$2x + 3x = 5x$

Together, our ratio components add up to $5x$. And there are 30 feet total. So:

$30/5 = 6$

$x = 6$

This means that we must multiply each side of our ratio by 6 in order to get the exact amount of wood used. This means that each piece is:

$2(6):3(6)$

$12:18$

Which means our shorter piece is 12 feet long.

Our final answer is H, 12.

 

body_diagonal.pngAnd now we come to rational and irrational numbers.

 

Rational and Irrational Numbers

A rational number is any number that can be written as a fraction of two integers (where the denominator does NOT equal to 0).

All other numbers are considered irrational.

 

Rational Numbers:

$7/2, 5, 1/212, 0.66666667$

Why is 5 a rational number? Because it can be expressed as the fraction $5/1$.

Why is 0.6666667 a rational number? Because it can be expressed as the fraction $2/3$

 

Irrational Numbers:

$π, √2, √3$

Why is $π$ irrational? Because there is no fraction of two integers that can properly express it (through 22/7 comes awfully close).

(Hint: if the decimals continue on forever without repeating, the number is irrational)

body_ACT_rational_4.png

Here, we are being asked to find the single rational number. Even if you didn’t know what a rational number meant, you might be able to figure this problem out just by finding the answer choice that stands out the most. But since you DO know what rational and irrational numbers are, it makes the problem even easier.

Many square roots are irrational (unless they are roots of perfect squares like $√16 = 4$). We can immediately eliminate answer choices A, B, and C, as they are not perfect squares and so are irrational.

We can also eliminate answer choice D. When we reduce the fraction, we get $√{1/5}$, and this would also get us an irrational number.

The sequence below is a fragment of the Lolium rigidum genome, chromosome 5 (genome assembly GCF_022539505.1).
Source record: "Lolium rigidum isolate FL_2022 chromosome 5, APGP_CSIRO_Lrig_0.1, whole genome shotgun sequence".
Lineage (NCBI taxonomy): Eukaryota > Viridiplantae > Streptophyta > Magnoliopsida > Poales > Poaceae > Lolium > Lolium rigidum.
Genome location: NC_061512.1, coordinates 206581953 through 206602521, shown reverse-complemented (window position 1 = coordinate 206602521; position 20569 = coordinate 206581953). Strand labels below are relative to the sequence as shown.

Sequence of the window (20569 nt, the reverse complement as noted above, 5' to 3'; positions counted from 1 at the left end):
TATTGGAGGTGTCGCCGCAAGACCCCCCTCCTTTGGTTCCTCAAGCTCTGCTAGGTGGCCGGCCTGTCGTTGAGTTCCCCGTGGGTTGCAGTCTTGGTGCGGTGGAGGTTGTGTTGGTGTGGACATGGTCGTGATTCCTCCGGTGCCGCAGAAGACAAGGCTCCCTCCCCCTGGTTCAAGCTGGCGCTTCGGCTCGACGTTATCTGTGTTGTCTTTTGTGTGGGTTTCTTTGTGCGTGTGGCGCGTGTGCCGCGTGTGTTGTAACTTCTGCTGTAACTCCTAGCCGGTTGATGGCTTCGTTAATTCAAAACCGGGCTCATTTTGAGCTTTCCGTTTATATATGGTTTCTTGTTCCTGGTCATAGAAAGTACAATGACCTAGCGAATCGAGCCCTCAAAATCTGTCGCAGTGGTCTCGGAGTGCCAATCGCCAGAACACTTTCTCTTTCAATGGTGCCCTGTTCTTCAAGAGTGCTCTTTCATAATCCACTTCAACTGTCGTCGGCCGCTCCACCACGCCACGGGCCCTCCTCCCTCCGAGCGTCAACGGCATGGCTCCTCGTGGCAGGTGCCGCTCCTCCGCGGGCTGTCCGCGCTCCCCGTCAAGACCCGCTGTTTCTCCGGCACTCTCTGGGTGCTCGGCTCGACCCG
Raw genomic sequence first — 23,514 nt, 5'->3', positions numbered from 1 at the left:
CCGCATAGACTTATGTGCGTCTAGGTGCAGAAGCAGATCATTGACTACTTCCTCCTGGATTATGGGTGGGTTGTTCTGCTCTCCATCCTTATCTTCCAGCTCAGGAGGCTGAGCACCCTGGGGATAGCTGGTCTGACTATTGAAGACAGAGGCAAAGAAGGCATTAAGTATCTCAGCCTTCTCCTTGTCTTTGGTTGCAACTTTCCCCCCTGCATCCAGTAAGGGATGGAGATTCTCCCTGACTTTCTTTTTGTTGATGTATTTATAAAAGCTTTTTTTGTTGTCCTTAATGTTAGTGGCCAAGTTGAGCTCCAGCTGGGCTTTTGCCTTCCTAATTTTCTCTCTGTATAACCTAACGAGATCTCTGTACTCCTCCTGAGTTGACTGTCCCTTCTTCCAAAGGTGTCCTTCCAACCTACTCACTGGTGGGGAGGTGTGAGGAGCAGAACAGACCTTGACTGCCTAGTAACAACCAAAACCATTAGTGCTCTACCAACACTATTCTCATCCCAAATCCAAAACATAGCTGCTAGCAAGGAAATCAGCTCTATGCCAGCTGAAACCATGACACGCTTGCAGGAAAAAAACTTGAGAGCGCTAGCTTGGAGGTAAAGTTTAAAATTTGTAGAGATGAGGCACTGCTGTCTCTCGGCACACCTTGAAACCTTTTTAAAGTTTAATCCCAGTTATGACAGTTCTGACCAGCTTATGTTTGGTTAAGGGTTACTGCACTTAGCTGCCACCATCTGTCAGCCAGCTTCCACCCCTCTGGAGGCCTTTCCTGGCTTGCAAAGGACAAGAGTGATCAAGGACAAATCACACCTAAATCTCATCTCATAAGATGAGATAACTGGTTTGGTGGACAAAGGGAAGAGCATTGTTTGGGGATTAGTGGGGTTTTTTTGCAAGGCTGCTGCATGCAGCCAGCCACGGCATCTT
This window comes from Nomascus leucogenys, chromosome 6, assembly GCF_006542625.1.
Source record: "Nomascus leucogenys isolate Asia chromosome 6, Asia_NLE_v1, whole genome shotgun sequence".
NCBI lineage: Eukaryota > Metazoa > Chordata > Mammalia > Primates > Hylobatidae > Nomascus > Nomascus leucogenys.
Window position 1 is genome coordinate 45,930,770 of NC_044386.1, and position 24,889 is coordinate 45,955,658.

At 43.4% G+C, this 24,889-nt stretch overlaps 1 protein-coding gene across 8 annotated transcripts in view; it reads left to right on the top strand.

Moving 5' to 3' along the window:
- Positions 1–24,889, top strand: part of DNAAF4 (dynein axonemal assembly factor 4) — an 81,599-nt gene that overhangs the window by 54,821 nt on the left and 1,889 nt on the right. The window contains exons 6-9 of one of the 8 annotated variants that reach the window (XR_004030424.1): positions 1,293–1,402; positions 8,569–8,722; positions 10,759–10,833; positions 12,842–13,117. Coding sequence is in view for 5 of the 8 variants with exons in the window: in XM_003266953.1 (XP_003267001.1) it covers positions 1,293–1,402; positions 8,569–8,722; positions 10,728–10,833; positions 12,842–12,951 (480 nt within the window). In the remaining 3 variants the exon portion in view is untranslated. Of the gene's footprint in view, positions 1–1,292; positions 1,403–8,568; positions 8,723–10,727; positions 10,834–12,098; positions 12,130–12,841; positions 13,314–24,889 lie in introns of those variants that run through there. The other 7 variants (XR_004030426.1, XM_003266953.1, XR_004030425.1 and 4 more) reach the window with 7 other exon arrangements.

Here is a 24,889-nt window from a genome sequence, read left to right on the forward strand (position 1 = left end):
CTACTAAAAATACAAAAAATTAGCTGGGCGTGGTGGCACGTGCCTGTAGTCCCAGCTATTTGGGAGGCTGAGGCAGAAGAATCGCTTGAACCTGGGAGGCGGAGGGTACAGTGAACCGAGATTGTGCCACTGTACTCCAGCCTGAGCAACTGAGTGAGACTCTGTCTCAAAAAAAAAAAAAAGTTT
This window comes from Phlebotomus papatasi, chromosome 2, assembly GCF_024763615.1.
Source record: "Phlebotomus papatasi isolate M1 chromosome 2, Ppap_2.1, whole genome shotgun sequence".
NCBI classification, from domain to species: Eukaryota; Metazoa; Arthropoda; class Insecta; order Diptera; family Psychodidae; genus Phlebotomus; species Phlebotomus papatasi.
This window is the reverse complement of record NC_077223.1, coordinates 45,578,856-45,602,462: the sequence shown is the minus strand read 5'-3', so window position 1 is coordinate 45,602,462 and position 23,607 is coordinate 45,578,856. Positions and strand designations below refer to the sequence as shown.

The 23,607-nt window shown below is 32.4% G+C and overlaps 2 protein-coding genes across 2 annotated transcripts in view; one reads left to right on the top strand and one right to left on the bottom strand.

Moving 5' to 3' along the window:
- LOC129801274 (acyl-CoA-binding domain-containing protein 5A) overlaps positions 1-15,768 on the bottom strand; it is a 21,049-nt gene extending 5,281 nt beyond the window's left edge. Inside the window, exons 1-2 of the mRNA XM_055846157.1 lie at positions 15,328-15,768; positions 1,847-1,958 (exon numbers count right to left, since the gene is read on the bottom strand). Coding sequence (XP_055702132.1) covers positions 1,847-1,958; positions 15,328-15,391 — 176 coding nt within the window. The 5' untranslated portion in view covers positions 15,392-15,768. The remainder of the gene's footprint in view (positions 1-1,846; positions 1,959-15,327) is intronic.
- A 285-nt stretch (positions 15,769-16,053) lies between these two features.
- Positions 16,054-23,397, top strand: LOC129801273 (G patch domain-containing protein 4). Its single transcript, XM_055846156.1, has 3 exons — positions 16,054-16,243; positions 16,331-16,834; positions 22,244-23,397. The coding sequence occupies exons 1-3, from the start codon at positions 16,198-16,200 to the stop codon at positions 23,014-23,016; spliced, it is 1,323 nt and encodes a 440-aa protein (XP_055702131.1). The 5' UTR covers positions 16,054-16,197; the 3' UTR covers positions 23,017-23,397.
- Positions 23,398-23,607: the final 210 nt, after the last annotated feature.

This leaves us with answer choice E.

We can see that both the numerator and the denominator of the fraction $64/49$ inside the square root sign are perfect squares. Since the fraction is under the root sign, let us take the square root of each of these.

So our final fraction would look like:

$√{64/49}$ => $8/7$

Because our final fraction is represented as a fraction with two integers, this is a rational number.

So our final answer is E.

 

body_instruction.jpg

So let's break down how to solve these kinds of questions when they show up on the test. 

 

How to Solve Fraction, Ratio, and Rational Number Questions

When you are presented with a fraction or ratio problem, take note of these steps to find your solution:

 

1) Identify whether the problem involves fractions or ratios

A fraction will involve the comparison of a $\piece/\whole$.

A ratio will almost always involve the comparison of a $\piece:\piece$ (or, very rarely, a $\piece:\whole$).

You can tell when the problem is ratio specific as the question text will do one of three things:

  • Use the : symbol,
  • Use the phrase “___ to ___”
  • Explicitly use the word “ratio” in the text.

If the questions wants you to give an answer as a ratio comparing two pieces, make sure you don’t confuse it with a fraction comparing a piece to the whole!

 

2) If a ratio question asks you to change or identify values, first find the sum of your pieces

In order to determine your total amount (or the non-reduced amount of your individual pieces), you must add all the parts of your ratio together. This sum will either be your complete whole or will be a factor of your whole, if your ratio has been reduced.